Last month I had the pleasure of presenting at the IV ISA Forum of Sociology. The conference was supposed to take place in 2020 in Porto Alegre, Brasil. Because of Covid, ISA decided to push the forum to 2021 and to do it online rather than in-person. ISA is always a stimulating and welcoming organization, and I look forward to attending the next World Congress.
The conference was the perfect opportunity for sharing some of the outcomes of my Ph.D. research into occupational communities in the Vancouver digital industry. In addition, I presented the paper I have written with Frederik Lesage on media ethnography. A paper that was recently accepted for publication and that I look forward to sharing publicly.
In the meantime, below you can find the abstracts and the slide decks of my presentations.
Occupational Communities and the democratization of Startup Labor
This research investigates to which extent informal meetings of tech workers and creative practitioners can promote collective actions, lead to political mobilization and overcome the limits of flexible capitalism, such as lack of social security, individualization of risk and the normalization precarious forms of employment. We therefore study the potential of “occupational communities”, i.e. grassroots organizations connecting workers with similar competences and professional interests, as sites of tactical resistance, in opposition to the strategic organization of labour informed by the ‘Startup Culture’, which constitutes the ontological and epistemological reality of many creative practitioners, hi-tech workers and startup employees.
The research was conducted in on of the highest rated startup ecosystems/creative hubs in North America. For the exploration of the field we relied on “platform ethnography”, a combination of online data analysis and classic ethnographic practices. Through the analysis of publicly available data about tech-related events, we identified and mapped formal and informal communities of tech-professionals operating in the city. The outcomes informed the subsequent ethnographic investigation of startup/tech workers’ community.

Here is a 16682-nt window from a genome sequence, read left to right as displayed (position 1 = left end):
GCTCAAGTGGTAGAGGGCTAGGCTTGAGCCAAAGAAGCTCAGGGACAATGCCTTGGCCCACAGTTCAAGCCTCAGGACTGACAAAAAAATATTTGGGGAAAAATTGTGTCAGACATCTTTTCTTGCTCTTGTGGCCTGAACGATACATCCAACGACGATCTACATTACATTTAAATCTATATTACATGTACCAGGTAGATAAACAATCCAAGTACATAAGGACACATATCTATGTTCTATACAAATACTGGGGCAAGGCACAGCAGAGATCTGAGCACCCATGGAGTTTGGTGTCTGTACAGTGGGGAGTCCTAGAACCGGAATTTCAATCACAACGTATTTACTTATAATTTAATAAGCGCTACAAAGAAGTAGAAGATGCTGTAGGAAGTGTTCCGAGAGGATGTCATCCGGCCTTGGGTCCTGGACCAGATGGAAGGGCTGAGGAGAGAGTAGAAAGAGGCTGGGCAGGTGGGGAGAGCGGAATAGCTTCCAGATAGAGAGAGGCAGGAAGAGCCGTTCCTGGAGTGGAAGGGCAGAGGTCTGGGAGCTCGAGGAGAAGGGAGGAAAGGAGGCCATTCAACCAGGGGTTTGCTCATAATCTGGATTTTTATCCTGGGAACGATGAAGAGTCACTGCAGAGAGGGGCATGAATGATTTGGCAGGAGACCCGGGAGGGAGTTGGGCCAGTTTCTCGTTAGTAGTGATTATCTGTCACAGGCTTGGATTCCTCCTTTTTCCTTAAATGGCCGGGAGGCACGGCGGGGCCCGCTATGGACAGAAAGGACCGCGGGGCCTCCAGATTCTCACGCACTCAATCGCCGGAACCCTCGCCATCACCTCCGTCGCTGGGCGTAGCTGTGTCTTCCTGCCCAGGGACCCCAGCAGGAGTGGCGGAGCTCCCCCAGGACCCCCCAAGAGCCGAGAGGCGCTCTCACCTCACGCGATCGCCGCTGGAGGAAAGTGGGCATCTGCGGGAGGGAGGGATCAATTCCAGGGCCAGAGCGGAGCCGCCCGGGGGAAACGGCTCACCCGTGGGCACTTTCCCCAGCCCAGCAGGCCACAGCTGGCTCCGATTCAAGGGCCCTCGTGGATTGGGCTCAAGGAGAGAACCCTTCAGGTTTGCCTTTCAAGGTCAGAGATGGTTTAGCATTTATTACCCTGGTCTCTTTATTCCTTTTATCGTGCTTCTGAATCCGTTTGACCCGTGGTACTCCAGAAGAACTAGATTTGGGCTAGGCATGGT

The results collected through interviews with software engineers, freelancers and creative practitioners emphasize the ambivalent nature of occupational communities. If on the one hand they counteract the losses that workers experienced in the passage from industrial to flexible capitalism, on the other hand they promote individualistic approaches to social problem thus reinforcing current hegemonic forms of managerial power and control.
Figurations of Mediation: Social Movements, Collective Actions and Social Change in the Media Manifold
The growing ubiquity of ready-to-hand digital media platforms as means of social interaction raises some epistemological implications which scholars should consider when studying the relationship between digital media and social movements. In particular, the supposed deterritorialization of the field, and the increase in digitally mediated interactions, require us to rethink our research practices in face of the increasingly complex digital mediascape. Building on, and extending, the session’s goal, i.e. “to revisit the contemporary relationship between digital media and social movements”, in this paper we problematize the relationship that we, as researchers, establish with digital media technologies in the study of social movements.
We advance the concept of methodological figurations to problematize how digital platforms open possibilities for different kind of interactions between researchers, digital media and research subjects. Countering the supposed transparency and neutrality of digital platforms, we propose to conceive digital media as multistable objects that are capable of redefining, in multiple ways, the relations between us, them and the research subjects, e.g. participants to social movements. We claim that digital media, as in a Gestalt shift, can be framed according to different methodological figurations that generate multiple conceptions of the same social phenomenon.
Conceiving digital media as inherently multistable quasi-objects means becoming attuned to, aware of, and responsive to, the ways in which they colour the interrelationships between researcher, research subjects and the research field. On the contrary, ignoring digital media multistability might lead us to either overlook the substantive role they play as part of social movements or, far worse, extend and legitimize their datafication logic.
To demonstrate how methodological figurations are well placed to account for digital media multistability, we examine a test case involving the event-planning platform Meetup as part of an ethnographic investigation into the organization of labour in the Vancouver creative industry.